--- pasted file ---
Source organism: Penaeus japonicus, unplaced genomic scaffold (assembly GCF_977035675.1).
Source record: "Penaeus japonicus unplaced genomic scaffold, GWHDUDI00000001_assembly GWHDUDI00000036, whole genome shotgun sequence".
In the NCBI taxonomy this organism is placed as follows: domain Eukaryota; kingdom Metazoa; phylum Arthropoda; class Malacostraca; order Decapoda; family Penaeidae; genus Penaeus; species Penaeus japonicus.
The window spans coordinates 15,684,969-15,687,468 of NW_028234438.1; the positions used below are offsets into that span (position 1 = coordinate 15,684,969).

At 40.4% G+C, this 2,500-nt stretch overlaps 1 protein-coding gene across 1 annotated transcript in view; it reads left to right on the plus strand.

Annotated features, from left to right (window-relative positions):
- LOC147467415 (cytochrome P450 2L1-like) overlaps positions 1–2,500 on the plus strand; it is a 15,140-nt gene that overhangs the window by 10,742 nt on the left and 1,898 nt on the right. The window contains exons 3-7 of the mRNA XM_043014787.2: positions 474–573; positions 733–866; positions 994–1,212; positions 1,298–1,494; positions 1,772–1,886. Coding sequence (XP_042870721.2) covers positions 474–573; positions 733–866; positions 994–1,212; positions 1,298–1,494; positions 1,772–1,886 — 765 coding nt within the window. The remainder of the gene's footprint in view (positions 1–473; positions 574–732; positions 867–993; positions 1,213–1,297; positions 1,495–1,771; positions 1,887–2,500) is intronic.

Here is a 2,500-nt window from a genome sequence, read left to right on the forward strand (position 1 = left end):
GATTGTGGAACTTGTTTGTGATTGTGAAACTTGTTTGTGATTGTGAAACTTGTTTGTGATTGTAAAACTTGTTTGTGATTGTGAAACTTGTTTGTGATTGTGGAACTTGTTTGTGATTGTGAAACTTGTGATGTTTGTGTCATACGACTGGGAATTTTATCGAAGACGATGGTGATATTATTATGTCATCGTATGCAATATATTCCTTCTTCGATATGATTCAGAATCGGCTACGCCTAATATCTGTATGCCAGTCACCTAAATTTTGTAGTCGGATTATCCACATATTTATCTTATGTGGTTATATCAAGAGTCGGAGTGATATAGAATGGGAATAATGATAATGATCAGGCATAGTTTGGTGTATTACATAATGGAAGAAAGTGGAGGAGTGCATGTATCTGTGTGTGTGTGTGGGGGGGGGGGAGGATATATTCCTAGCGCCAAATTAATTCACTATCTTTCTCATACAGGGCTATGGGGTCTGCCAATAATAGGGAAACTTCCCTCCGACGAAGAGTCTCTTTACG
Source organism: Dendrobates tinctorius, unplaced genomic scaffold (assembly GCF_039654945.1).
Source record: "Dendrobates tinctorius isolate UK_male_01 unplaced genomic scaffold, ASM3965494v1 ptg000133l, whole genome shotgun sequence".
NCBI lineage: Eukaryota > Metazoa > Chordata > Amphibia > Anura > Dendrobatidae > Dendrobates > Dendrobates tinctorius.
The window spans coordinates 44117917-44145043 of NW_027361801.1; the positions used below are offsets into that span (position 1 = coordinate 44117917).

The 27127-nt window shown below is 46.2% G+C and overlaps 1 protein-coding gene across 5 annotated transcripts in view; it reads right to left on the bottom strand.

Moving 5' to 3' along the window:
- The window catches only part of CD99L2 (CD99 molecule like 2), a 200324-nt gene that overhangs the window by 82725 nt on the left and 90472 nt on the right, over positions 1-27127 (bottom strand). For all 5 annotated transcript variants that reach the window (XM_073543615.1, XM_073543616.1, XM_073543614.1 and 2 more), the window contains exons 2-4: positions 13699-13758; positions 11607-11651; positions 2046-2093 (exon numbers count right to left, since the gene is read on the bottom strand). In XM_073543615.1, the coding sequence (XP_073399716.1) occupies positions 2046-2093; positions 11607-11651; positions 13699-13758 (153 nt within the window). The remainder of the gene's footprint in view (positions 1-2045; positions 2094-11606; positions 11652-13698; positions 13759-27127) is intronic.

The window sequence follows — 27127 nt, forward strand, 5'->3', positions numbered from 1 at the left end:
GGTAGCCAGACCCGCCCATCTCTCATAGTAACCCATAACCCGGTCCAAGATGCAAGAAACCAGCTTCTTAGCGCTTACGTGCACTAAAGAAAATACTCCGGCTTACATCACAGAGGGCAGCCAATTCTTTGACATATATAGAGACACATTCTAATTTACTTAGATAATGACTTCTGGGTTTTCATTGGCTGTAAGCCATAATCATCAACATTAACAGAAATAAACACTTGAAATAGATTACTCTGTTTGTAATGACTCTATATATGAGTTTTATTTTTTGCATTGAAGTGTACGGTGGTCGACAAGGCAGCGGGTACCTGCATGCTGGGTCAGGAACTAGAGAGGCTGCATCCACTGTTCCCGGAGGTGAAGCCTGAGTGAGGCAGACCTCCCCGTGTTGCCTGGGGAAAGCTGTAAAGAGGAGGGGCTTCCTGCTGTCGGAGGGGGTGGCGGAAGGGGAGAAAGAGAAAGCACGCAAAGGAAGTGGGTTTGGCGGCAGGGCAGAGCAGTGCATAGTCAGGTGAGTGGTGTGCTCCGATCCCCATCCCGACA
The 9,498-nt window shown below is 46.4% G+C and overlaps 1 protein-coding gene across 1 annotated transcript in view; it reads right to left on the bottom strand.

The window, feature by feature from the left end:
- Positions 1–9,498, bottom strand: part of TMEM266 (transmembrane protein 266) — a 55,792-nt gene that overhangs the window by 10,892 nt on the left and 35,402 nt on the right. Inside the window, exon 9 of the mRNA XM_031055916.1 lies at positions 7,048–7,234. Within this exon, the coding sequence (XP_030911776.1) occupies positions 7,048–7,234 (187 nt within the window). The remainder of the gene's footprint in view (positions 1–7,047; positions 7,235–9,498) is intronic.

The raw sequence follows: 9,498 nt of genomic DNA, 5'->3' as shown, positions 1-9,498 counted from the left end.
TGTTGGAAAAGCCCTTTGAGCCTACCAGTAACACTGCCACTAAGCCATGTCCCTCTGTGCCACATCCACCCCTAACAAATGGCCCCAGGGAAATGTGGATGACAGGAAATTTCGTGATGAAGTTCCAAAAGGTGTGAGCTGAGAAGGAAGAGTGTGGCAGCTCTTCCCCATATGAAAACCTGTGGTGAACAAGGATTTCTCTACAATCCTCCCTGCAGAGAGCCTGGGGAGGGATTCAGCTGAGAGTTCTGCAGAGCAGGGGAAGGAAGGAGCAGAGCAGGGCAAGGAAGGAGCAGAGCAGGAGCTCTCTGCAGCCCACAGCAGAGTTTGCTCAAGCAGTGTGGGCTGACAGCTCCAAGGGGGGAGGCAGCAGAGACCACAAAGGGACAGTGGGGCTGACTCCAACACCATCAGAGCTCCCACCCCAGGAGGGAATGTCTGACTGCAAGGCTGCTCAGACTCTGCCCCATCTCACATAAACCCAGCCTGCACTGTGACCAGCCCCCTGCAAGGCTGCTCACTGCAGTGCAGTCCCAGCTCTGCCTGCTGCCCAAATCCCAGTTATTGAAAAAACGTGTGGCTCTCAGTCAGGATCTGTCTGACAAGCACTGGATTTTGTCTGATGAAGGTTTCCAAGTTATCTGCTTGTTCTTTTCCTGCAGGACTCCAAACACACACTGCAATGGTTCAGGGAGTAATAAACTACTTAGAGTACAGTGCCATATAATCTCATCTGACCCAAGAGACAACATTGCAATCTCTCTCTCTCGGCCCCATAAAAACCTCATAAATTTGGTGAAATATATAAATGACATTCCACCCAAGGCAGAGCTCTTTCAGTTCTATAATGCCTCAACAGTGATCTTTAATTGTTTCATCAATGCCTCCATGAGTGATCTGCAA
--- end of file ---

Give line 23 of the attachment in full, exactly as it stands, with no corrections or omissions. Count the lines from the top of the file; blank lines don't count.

TGTTGGAAAAGCCCTTTGAGCCTACCAGTAACACTGCCACTAAGCCATGTCCCTCTGTGCCACATCCACCCCTAACAAATGGCCCCAGGGAAATGTGGATGACAGGAAATTTCGTGATGAAGTTCCAAAAGGTGTGAGCTGAGAAGGAAGAGTGTGGCAGCTCTTCCCCATATGAAAACCTGTGGTGAACAAGGATTTCTCTACAATCCTCCCTGCAGAGAGCCTGGGGAGGGATTCAGCTGAGAGTTCTGCAGAGCAGGGGAAGGAAGGAGCAGAGCAGGGCAAGGAAGGAGCAGAGCAGGAGCTCTCTGCAGCCCACAGCAGAGTTTGCTCAAGCAGTGTGGGCTGACAGCTCCAAGGGGGGAGGCAGCAGAGACCACAAAGGGACAGTGGGGCTGACTCCAACACCATCAGAGCTCCCACCCCAGGAGGGAATGTCTGACTGCAAGGCTGCTCAGACTCTGCCCCATCTCACATAAACCCAGCCTGCACTGTGACCAGCCCCCTGCAAGGCTGCTCACTGCAGTGCAGTCCCAGCTCTGCCTGCTGCCCAAATCCCAGTTATTGAAAAAACGTGTGGCTCTCAGTCAGGATCTGTCTGACAAGCACTGGATTTTGTCTGATGAAGGTTTCCAAGTTATCTGCTTGTTCTTTTCCTGCAGGACTCCAAACACACACTGCAATGGTTCAGGGAGTAATAAACTACTTAGAGTACAGTGCCATATAATCTCATCTGACCCAAGAGACAACATTGCAATCTCTCTCTCTCGGCCCCATAAAAACCTCATAAATTTGGTGAAATATATAAATGACATTCCACCCAAGGCAGAGCTCTTTCAGTTCTATAATGCCTCAACAGTGATCTTTAATTGTTTCATCAATGCCTCCATGAGTGATCTGCAA